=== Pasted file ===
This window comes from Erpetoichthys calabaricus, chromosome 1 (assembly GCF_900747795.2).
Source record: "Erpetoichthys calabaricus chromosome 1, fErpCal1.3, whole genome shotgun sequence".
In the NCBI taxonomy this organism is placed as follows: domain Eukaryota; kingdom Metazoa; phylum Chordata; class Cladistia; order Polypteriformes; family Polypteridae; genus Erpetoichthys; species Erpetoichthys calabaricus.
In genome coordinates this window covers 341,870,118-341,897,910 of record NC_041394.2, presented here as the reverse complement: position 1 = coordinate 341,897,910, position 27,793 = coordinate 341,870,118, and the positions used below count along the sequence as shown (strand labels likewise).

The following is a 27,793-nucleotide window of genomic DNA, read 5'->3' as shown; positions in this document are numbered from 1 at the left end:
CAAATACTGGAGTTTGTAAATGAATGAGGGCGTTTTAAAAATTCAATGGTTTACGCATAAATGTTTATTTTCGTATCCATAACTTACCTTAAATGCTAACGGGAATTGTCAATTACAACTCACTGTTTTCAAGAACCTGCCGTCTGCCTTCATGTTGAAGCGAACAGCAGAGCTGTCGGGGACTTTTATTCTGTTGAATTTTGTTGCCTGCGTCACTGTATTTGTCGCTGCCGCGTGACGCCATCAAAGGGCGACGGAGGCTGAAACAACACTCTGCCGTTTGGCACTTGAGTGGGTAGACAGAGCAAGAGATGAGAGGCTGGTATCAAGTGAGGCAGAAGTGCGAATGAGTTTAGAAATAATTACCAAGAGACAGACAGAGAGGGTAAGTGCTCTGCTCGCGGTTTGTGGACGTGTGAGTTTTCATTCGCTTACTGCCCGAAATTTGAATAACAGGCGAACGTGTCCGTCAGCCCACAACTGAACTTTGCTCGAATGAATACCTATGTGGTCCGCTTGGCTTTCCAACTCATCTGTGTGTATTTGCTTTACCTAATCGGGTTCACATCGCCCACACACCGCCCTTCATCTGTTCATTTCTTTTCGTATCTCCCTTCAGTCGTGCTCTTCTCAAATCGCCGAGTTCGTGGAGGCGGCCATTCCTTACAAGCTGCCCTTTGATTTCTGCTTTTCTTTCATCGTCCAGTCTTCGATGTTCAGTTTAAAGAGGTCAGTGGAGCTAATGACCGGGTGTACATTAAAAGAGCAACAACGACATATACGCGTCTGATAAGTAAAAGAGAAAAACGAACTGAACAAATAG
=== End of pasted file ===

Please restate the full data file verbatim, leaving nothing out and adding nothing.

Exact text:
This window comes from Erpetoichthys calabaricus, chromosome 1 (assembly GCF_900747795.2).
Source record: "Erpetoichthys calabaricus chromosome 1, fErpCal1.3, whole genome shotgun sequence".
In the NCBI taxonomy this organism is placed as follows: domain Eukaryota; kingdom Metazoa; phylum Chordata; class Cladistia; order Polypteriformes; family Polypteridae; genus Erpetoichthys; species Erpetoichthys calabaricus.
In genome coordinates this window covers 341,870,118-341,897,910 of record NC_041394.2, presented here as the reverse complement: position 1 = coordinate 341,897,910, position 27,793 = coordinate 341,870,118, and the positions used below count along the sequence as shown (strand labels likewise).

The following is a 27,793-nucleotide window of genomic DNA, read 5'->3' as shown; positions in this document are numbered from 1 at the left end:
CAAATACTGGAGTTTGTAAATGAATGAGGGCGTTTTAAAAATTCAATGGTTTACGCATAAATGTTTATTTTCGTATCCATAACTTACCTTAAATGCTAACGGGAATTGTCAATTACAACTCACTGTTTTCAAGAACCTGCCGTCTGCCTTCATGTTGAAGCGAACAGCAGAGCTGTCGGGGACTTTTATTCTGTTGAATTTTGTTGCCTGCGTCACTGTATTTGTCGCTGCCGCGTGACGCCATCAAAGGGCGACGGAGGCTGAAACAACACTCTGCCGTTTGGCACTTGAGTGGGTAGACAGAGCAAGAGATGAGAGGCTGGTATCAAGTGAGGCAGAAGTGCGAATGAGTTTAGAAATAATTACCAAGAGACAGACAGAGAGGGTAAGTGCTCTGCTCGCGGTTTGTGGACGTGTGAGTTTTCATTCGCTTACTGCCCGAAATTTGAATAACAGGCGAACGTGTCCGTCAGCCCACAACTGAACTTTGCTCGAATGAATACCTATGTGGTCCGCTTGGCTTTCCAACTCATCTGTGTGTATTTGCTTTACCTAATCGGGTTCACATCGCCCACACACCGCCCTTCATCTGTTCATTTCTTTTCGTATCTCCCTTCAGTCGTGCTCTTCTCAAATCGCCGAGTTCGTGGAGGCGGCCATTCCTTACAAGCTGCCCTTTGATTTCTGCTTTTCTTTCATCGTCCAGTCTTCGATGTTCAGTTTAAAGAGGTCAGTGGAGCTAATGACCGGGTGTACATTAAAAGAGCAACAACGACATATACGCGTCTGATAAGTAAAAGAGAAAAACGAACTGAACAAATAG